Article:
Using induction heating, an electrically conducing object can be directly and rapidly heated without using conduction. Because conduction is not relied upon, there is no need to make contact with the object being heated. Induction heating is used in many industrial processes, such as heat treatment in metallurgy, crystal growth in the semiconductor industry, and to melt refractory metals which require very high temperatures. Induction heating is also used in certain cooktops for cooking.

To understand the mechanics, let us refer to the standard equation for the transfer of thermal energy.

mc p d T _ dt = UA ( T s - T _ ) ( 1 )

In equation (1), m is the mass of material to be heated, cp is the material's specific heat capacity, T is the average temperature of the material, t is time, UA is the coefficient of heat transfer, Ts is the surface temperature of the tank shell. cp and UA can be constants. UA, can be enhanced, in some cases by 100%, due to nitrogen injection during induction heating. As can be seen, for example, in FIG. 6, the rate of temperature increase can be much higher for induction heating versus that for steam. In some cases, the maximum surface temperature attained using steam can be 150° C. whereas induction heating is capable of heating rawbit to 300° C.

In the context outlined above, aspects and embodiments of systems and methods for fluid transport using inductive heating are described. In some embodiments, a system for fluid transportation can include a first transportation pipe can have a first diameter and a first inductive element that heats the first transportation pipe. A second transportation pipe can have a second diameter and a second inductive element that heats the second transportation pipe. The first diameter of the first transportation pipe can be greater than the second diameter of the second transportation pipe. An augur within the first transportation pipe can causes a fluid flow within a transportation piping assembly comprising the first and second transportation pipes. In some cases, an entrance funnel can be connected to a top of the first transportation pipe and can feed a fluid over the augur and into the first transportation pipe. In further examples An exit element that is configured to inject fluid into a transportation tank. The system can include a control circuit that is electrically coupled to the first inductive element and the second inductive element, and further to a power supply to inductively heat the first transportation pipe and the second transportation pipe. In some cases, the control circuit measures a temperature using a thermocouple and controls the first inductive element to maintain the temperature below a predefined threshold temperature.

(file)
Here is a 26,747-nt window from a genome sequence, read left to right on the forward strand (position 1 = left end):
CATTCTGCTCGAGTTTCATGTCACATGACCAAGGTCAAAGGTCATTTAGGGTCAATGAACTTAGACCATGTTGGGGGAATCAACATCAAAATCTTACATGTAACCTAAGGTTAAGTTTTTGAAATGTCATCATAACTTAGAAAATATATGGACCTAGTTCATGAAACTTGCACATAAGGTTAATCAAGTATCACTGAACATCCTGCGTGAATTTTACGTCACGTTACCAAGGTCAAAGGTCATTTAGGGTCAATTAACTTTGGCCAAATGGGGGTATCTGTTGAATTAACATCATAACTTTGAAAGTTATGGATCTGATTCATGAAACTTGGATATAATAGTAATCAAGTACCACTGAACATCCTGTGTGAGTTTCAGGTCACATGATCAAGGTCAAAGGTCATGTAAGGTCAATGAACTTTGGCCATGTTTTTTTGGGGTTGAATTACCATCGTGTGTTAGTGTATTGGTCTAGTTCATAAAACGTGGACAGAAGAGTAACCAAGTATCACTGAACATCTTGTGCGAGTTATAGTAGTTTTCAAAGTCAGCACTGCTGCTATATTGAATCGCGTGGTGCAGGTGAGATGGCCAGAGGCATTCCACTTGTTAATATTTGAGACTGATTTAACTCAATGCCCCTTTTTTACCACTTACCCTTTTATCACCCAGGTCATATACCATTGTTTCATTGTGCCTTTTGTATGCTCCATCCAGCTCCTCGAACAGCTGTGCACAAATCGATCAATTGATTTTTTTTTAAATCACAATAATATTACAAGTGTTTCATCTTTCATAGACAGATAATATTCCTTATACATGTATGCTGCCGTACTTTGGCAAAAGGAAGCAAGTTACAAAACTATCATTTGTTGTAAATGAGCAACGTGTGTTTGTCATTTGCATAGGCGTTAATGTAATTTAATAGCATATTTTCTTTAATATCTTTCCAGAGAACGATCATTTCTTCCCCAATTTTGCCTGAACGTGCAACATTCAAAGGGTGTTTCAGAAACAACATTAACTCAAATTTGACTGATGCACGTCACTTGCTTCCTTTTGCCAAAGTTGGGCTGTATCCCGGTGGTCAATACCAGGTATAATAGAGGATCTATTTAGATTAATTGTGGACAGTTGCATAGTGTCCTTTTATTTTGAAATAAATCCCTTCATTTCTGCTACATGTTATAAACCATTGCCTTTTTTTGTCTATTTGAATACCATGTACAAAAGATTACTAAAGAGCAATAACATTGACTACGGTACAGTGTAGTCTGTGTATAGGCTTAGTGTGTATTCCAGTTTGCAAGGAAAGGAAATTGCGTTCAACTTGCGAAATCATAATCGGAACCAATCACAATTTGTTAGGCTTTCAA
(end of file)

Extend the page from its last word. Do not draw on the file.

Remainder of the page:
In some embodiments, the control circuit causes the second transportation pipe to be heated to a predefined temperature in a range between approximately 200° C.-300° C. In some embodiments, the transportation tank comprises an inductive element.

In some examples, the system can include a third transportation pipe having a third diameter and a third inductive element that heats the third transportation pipe, and the third transportation can be connected between the first transportation pipe and the second transportation pipe, and the first diameter is greater than the third diameter, and the third diameter is greater than the second diameter. In some cases, another augur can be within the third transportation pipe. The augur can cause a first flow rate, the another augur can cause a second flow rate, and the first flow rate can be similar to the second flow rate. In some embodiments the first inductive element can be a liquid-cooled inductive element that includes at least one valve assembly.

In some cases, inductive units and the control system can cause the inductive elements to use frequency of a power source (e.g., a generator or utility power) as the frequency emitted by the inductive heater. This frequency can be as line frequency or utility frequency (e.g., 50 Hz, 60 Hz, 140 Hz, 400 Hz, etc.). In some embodiments, lower frequencies can penetrate the pipes, vessels or conduits of a heater assembly deeper than higher frequencies. Frequency can be chosen or designed to match the requirements of the application, including power source, and heater assembly.